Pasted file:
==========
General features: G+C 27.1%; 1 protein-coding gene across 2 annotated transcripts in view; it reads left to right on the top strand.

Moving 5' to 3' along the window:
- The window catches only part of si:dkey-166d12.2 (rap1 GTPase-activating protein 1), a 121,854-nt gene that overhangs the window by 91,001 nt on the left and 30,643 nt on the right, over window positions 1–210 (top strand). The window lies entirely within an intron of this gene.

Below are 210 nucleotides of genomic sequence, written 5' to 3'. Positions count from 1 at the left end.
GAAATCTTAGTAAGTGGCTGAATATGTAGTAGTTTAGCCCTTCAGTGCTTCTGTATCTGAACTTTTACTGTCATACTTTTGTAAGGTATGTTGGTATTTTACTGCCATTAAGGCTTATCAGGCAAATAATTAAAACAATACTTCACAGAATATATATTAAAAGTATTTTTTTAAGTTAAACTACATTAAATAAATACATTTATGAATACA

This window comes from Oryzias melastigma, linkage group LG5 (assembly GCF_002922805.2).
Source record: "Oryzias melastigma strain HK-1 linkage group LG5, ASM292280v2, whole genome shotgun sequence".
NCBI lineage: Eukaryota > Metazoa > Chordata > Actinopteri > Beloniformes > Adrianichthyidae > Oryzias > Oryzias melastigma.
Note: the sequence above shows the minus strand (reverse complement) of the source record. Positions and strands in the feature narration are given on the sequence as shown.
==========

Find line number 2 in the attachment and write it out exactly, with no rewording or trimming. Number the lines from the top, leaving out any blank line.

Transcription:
Moving 5' to 3' along the window: